A robotic-assisted handling system, which is being developed in the Virero project to categorise and sort radioactive waste components, is expected to be completed by the end of 2023
As reactors reach the end of their lives, it is critical to optimise their nuclear waste streams to manage limited space in repositories.
Framatome’s Virtual Remote Robotics (Virero) team is testing advanced robotics that will allow waste professionals to categorise and sort waste using augmented virtuality, machine learning and intelligent automation. This project is in partnership with the Institute for Factory Automation and Production Systems (FAPS) of the Friedrich-Alexander-Universität, Erlangen-Nürnberg (FAU), and Aachen Institute for Nuclear Training GmbH (AiNT).
A case study for its use is the disposal of negligible-heat-generating waste in Germany. Under the Nuclear Waste Management Act of the Reorganization of Responsibility, German energy companies operating nuclear power plants are authorised and obliged to send this type of residual material to repository facilities under the condition that the waste is properly packaged. However, the Konrad repository, where this waste will ultimately be located, is still under construction. BGZ Gesellschaft für Zwischenlagerung GmbH is charged with interim storage of the waste until the permanent repository is complete.
During this interim period, storage is at a premium. As a result, volume optimisation of the incoming waste is critical. Virero addresses this challenge.
Virero: meeting industry needs
The Virero (Virtual Remote Robotics for Radiometric Sorting) project uses teleoperated disassembly and re-sorting of radioactive waste from low to high local dose rate values (LDR values) to optimise waste volume.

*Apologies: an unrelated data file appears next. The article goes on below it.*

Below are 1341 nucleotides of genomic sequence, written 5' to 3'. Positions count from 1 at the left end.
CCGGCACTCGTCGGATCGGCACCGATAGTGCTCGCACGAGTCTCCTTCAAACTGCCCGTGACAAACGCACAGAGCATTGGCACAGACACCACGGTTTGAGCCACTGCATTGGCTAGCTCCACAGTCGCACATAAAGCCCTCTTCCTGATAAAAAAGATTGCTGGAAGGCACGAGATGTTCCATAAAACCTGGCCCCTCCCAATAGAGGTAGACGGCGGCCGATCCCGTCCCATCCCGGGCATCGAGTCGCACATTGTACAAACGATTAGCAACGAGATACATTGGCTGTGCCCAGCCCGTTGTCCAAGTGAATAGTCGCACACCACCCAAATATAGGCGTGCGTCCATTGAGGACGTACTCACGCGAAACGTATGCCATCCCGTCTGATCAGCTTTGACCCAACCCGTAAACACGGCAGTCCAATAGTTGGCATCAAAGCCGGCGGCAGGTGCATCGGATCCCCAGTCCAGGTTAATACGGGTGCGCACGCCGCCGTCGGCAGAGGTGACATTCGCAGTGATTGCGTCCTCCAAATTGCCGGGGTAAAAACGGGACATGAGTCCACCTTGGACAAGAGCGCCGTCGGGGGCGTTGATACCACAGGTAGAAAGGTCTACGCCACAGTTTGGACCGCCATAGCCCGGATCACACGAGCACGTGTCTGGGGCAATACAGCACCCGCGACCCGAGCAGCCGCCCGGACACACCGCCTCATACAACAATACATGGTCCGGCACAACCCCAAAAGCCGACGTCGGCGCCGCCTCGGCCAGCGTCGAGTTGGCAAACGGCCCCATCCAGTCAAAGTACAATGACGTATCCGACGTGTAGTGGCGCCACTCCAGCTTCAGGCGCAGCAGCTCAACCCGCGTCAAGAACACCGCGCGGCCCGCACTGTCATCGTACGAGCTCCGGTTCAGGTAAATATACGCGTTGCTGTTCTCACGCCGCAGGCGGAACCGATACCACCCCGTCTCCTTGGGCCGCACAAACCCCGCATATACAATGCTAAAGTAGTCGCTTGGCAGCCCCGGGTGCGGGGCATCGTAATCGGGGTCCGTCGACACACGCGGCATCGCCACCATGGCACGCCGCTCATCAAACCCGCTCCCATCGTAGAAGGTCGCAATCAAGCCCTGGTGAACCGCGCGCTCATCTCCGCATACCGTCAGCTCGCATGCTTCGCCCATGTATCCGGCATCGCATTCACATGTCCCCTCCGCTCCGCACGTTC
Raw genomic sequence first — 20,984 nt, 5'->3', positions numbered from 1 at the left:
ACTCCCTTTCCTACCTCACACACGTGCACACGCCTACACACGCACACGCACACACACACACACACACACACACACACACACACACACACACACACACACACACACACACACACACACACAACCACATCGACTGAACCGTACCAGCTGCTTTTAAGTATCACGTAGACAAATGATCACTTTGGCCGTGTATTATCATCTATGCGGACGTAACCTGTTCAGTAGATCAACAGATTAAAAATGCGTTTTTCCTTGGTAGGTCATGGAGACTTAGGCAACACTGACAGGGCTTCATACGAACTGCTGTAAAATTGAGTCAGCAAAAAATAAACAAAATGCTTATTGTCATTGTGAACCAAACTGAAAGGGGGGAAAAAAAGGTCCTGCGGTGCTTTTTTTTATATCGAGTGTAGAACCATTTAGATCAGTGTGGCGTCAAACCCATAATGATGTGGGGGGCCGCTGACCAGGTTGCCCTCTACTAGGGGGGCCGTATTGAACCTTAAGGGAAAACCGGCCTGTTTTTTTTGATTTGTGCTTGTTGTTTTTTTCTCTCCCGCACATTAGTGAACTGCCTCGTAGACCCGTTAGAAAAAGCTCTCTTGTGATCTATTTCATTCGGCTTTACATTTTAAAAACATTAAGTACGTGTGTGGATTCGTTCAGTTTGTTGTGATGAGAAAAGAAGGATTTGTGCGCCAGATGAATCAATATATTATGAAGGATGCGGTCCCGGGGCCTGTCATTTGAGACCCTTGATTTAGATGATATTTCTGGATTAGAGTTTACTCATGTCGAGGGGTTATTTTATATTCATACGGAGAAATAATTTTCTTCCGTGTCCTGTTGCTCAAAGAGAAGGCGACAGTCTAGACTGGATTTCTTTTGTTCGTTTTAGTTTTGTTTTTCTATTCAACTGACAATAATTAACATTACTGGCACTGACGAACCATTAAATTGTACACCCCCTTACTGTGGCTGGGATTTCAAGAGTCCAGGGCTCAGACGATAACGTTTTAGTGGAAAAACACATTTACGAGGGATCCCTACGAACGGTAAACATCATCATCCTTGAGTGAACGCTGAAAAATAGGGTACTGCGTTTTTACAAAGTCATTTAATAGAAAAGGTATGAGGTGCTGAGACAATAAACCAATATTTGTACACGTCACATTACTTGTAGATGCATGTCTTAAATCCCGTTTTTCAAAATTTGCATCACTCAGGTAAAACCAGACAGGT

Conventional systems available today are not flexible enough to adapt to a variety of different operating conditions and are not explicitly designed for use in a nuclear environment. They face challenges for in breaking up and dividing packaged waste. The highly individual characteristics of the various parts pose more challenges.
The system reduces the waste volume by disassembling and re-sorting radioactive waste material for different dose-rate levels. The radiological characterisation is followed by spatial activity reconstruction and this generates basic information for the waste treatment. Waste with high dose rates can be identified and separated. The analysed radioactive waste can be semi-automatically sorted and disassembled, with the process controlled through a virtual environment interface, then documented in detail for final storage.
The Virero project focuses on operational waste such as filter cartridges, bag filters or metallic waste. Separating and sorting the waste is based on a multitude of spatially resolved dose rate measurements or spatially resolved gamma spectrometric measurements. Coupling innovative nuclear radiation measurement technology with the industry-proven laser scanning technology in the Virero system results in a reconstruction of all the waste.
Since Virero is an ongoing R&D project, the development is carried out on prototypes of the future system. The final system will be redesigned based on findings from the research project.
Characterising the waste
To radiologically characterise waste, the material must be removed from the waste barrel. Several robotic kinematics, sensors and peripheral systems, such as grippers and tools for separation, are integrated into the test facility to handle the waste. Large pieces are cut up with mechanical cutting shears and then spread out with the other waste for radiological characterisation on a measuring table.
Exact object and environment representation is the basis of robot-based teleoperation. Handling tasks during robotic semi-automated sorting require an exact representation of the environment and the location of waste parts in the working area of the sorting system.